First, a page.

Being able to communicate effectively with your clients plays an important role in the success of your business. If large files or sensitive documents are part of your daily transactions, however, you need a special system to make sure they arrive at their destination safely and securely.
Here is some brief information about the document sending options available out there (both antiquated and state-of-the-art) to help you in your decision-making process.
Remember when being able to send a document overnight for next-day receipt was a big deal? It wasn’t that long ago! Now with the worldwide use of electronic documents, even next-day service seems slow: they don’t call it “snail mail” for nothing!
Unless you are including promotional products or other such items with your documents, regular mail is not your option of choice: besides being slow, it is costly and can be unreliable.
Fax technology allowed users to send documents in mere minutes, but the quality on the receiving end was generally considered unacceptable, and busy signals made faxing annoying and time-wasting.
Documents with multiple pages could take up to a half hour to send, and if you were sending information of a sensitive nature it could also be an unsecure method since you were never really sure which employees on the receiving end might have access to it.
Once considered the be-all, end-all for sending electronic documents, but you never know who else could be reading your emails with your clients’ sensitive information on it. In addition, businesses are limited by email to sending attachments that are only 10 MB or less and the ability of hackers to gain access to the information makes email unsecured.
File Transfer Protocol (FTP) Sites:
Once considered the answer to the file size problems associated with email, FTP is an improvement on antiquated systems but has issues of its own, namely: it can be complicated to set up, maintain and use, and it still a basically unsecure method for document sharing.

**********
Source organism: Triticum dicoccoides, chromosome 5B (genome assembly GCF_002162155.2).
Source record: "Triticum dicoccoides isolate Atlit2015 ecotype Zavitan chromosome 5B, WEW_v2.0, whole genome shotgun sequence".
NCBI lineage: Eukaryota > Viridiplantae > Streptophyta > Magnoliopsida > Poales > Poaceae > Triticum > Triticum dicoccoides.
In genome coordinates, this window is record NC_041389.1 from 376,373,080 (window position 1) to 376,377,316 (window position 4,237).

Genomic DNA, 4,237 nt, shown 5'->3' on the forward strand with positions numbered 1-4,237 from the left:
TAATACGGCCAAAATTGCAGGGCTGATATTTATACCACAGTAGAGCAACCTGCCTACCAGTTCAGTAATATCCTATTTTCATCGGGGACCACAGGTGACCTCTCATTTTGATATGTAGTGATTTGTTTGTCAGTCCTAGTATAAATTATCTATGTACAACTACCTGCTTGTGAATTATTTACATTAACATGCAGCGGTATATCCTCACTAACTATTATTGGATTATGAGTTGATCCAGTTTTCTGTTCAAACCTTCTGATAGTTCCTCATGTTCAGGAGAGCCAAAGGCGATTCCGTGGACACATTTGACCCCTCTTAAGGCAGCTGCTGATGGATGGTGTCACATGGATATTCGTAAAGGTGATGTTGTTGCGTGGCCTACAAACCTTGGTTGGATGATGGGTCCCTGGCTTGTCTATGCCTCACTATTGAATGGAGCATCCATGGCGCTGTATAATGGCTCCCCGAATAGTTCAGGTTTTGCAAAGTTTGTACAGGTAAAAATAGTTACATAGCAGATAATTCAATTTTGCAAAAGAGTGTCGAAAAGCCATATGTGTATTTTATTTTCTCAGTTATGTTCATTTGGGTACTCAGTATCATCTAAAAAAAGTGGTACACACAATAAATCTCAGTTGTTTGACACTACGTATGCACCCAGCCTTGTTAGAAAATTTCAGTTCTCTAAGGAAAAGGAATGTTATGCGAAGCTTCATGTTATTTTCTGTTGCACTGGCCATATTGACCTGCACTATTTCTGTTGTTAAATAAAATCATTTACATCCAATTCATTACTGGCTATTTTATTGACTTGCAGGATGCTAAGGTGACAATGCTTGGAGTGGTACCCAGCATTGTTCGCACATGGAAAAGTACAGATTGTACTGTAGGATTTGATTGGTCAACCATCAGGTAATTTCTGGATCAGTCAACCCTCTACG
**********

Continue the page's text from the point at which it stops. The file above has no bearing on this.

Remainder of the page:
Cloud-Based Sharing Services
Cloud storage services allow your data to be stored and accessible from different devices. They are an excellent tool for file sharing and collaboration. You upload the data from your computer, and you can choose to make your files publicly available or private. Some examples of these services include Google Drive, Dropbox, SpiderOak, among others.
However, not all cloud-based sharing services are equal. If you are looking to share confidential documents, consider the level of encryption the services provide, not only when the files are already in their servers but also during transmission or uploading/downloading of the files. Look for cloud storage vendors that encrypt your data before it leaves your computer to prevent others from accessing your data while it is in transit.
Yvonne Buchanan is a 20-year veteran of public relations, marketing and advertising. She teaches public relations courses online for career changers, freelancers and students through The PR Academy www.learnpr.com and is co-founder of Real-World PR www.realworldpr.com , a public relations information provider for small businesses. Real-World PR offers public relations toolkits (manual/CD combinations) that allow small business owners to create and maintain their own public relations programs.